Perez should have been given the opportunity to show that, at MS-13's hands, in the earlier situations he would have experienced severe physical or mental pain or suffering, inflicted for a particular purpose, and at the instigation of or with the consent or acquiescence of a public official. 8 C.F.R. § 1208.18(a), and that this points to a serious risk of torture on his return to Honduras. We grant that any inquiry about the future requires some speculation, but that problem is baked into the Convention and § 1208.16(c)(3). The fact that Perez was the target of some near-misses, however, shows that MS-13 had Perez himself in its sights and was willing to take violent action against him. The threat of imminent death is one way in which torture by means of mental pain or suffering can be inflicted. 8 C.F.R. § 1208.18(a)(4)(iii).


Perez also argues that the Board erred by failing to consider whether, after relocation, he would have to hide the fact that he has resisted MS-13. He acknowledges that the Board did evaluate whether he “would be able to avoid the particular MS-13 members he had previously confronted.” (Emphasis added.) Perez contends, however, that this was not enough, and that our case law has consistently required “the Board [to] ask whether [a CAT applicant] could live safely after ‘openly’ admitting the qualities that exposed him to danger.” See Velasquez–Banegas v. Lynch, 846 F.3d 258, 262–63 (7th Cir. 2017); N.L.A. v. Holder, 744 F.3d 425, 442 (7th Cir. 2014) (in context of asylum and withholding of removal); Sarhan v. Holder, 658 F.3d 649, 661 (7th Cir. 2011). As evidence of the danger of MS-13 to him throughout Honduras, he points to his mother's letter, his testimony, and that of his wife, sister, and cousin, who testified about gangs' extensive reach in Honduras. These witnesses all testified about their fear that he would be killed in Honduras no matter where he settled.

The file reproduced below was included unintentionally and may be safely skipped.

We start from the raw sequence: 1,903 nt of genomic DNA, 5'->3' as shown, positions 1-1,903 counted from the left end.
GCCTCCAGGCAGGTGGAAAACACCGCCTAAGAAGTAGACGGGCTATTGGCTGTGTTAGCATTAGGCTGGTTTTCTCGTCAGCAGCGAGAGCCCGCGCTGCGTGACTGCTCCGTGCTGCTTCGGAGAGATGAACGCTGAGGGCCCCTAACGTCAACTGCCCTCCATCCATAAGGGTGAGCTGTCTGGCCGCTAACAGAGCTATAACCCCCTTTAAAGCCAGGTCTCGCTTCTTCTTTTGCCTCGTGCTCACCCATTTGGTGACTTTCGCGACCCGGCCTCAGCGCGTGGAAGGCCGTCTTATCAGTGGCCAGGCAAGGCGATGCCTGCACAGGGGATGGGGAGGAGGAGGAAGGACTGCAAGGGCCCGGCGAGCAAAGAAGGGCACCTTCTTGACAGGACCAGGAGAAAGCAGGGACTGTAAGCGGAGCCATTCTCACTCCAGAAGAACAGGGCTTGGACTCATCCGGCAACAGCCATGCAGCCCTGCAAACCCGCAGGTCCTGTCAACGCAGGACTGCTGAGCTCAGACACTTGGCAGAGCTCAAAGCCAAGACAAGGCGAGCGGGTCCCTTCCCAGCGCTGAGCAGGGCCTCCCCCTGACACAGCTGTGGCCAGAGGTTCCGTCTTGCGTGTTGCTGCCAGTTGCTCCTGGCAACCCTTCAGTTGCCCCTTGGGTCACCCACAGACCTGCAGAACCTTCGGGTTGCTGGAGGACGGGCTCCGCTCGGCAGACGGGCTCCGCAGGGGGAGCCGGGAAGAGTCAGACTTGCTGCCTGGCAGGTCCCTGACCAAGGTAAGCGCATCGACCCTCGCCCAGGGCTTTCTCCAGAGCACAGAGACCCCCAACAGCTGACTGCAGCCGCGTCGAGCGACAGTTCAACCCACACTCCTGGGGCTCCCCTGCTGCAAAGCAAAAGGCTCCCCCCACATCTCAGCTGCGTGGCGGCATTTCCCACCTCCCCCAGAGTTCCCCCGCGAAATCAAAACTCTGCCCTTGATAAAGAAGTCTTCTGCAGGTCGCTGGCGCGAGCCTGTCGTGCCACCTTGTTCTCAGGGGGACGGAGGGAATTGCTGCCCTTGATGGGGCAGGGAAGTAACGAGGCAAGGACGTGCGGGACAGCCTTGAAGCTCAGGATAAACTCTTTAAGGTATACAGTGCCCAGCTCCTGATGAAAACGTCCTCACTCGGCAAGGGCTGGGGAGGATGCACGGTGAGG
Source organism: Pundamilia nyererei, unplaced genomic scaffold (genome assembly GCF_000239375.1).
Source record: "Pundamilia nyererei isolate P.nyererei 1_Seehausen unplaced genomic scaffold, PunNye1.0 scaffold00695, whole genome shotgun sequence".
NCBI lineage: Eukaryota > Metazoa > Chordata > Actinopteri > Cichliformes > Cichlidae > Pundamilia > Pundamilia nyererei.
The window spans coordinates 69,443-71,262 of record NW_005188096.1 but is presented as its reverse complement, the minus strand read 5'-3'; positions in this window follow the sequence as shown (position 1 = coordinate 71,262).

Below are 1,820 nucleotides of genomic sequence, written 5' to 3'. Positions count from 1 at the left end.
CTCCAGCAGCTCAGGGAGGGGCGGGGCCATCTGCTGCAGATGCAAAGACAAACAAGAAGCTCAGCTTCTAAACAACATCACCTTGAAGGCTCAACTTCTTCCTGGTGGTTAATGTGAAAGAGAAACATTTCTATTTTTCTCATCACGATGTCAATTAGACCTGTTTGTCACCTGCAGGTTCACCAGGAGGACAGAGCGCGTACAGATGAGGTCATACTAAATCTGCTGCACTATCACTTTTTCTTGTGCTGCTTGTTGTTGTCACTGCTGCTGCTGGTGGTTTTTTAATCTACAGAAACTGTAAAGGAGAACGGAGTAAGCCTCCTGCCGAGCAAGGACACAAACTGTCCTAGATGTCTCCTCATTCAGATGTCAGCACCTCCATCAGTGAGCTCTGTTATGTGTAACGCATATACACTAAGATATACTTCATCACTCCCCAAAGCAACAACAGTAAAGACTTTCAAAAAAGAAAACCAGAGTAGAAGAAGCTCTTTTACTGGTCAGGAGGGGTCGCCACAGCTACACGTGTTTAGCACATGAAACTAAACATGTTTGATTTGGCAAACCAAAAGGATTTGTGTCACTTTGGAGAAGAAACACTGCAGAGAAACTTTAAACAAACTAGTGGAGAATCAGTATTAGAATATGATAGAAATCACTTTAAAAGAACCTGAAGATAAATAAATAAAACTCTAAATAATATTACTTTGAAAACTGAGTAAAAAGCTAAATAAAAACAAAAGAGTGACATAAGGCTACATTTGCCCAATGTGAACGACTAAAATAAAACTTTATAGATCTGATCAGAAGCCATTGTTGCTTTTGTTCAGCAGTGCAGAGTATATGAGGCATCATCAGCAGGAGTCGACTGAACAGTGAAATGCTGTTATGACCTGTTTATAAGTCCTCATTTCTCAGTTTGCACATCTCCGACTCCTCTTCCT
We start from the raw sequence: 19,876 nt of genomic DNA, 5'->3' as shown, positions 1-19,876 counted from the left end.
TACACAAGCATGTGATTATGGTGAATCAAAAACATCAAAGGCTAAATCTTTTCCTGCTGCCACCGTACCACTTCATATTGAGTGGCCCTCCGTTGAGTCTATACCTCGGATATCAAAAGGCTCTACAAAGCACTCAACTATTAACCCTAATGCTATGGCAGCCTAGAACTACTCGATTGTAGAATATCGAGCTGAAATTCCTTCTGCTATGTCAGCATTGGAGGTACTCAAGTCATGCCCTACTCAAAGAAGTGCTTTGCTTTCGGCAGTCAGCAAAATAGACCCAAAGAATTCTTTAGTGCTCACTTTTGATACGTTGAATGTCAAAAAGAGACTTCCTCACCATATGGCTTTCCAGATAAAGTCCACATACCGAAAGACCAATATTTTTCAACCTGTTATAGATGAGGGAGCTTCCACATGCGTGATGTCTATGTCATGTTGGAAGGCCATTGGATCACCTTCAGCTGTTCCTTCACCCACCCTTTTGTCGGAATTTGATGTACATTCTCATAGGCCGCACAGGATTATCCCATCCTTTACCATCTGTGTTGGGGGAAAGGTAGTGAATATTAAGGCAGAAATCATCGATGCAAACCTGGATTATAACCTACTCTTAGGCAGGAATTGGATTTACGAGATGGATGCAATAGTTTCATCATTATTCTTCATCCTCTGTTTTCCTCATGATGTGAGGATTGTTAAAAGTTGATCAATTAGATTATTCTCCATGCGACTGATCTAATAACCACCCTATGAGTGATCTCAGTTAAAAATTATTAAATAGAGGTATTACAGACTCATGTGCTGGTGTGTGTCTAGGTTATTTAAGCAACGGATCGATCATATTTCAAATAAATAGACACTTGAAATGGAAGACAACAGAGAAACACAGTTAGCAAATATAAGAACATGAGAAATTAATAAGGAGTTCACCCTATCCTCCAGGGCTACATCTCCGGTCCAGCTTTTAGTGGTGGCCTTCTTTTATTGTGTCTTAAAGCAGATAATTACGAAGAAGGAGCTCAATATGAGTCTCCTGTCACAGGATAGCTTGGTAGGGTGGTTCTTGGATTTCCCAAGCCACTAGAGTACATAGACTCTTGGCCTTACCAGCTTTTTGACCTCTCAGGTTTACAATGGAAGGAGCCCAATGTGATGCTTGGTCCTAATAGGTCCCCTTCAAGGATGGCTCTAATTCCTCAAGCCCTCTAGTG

Perez is correct that the Board erred by examining only the threat from the same MS-13 gang members who previously confronted him and failing to consider his evidence that MS-13 (whether through the same or different representatives) would endanger him in the areas of Honduras outside of Danli. The Board said only that it was “not persuade[d]” that “if he remains fearful of those who harmed or threatened him in the past, he would be unable to relocate in Honduras to avoid those threats.” As a result, the Board did not comply with 8 C.F.R. § 1208.16(c)(3)(ii)'s requirement that it consider all evidence relating to whether a CAT applicant can relocate safely within the proposed country of removal. See Pieschacon–Villegas v. Attorney Gen. of U.S., 671 F.3d 303, 313–14 (3d Cir. 2011); Cole v. Holder, 659 F.3d 762, 771–72 (9th Cir. 2011).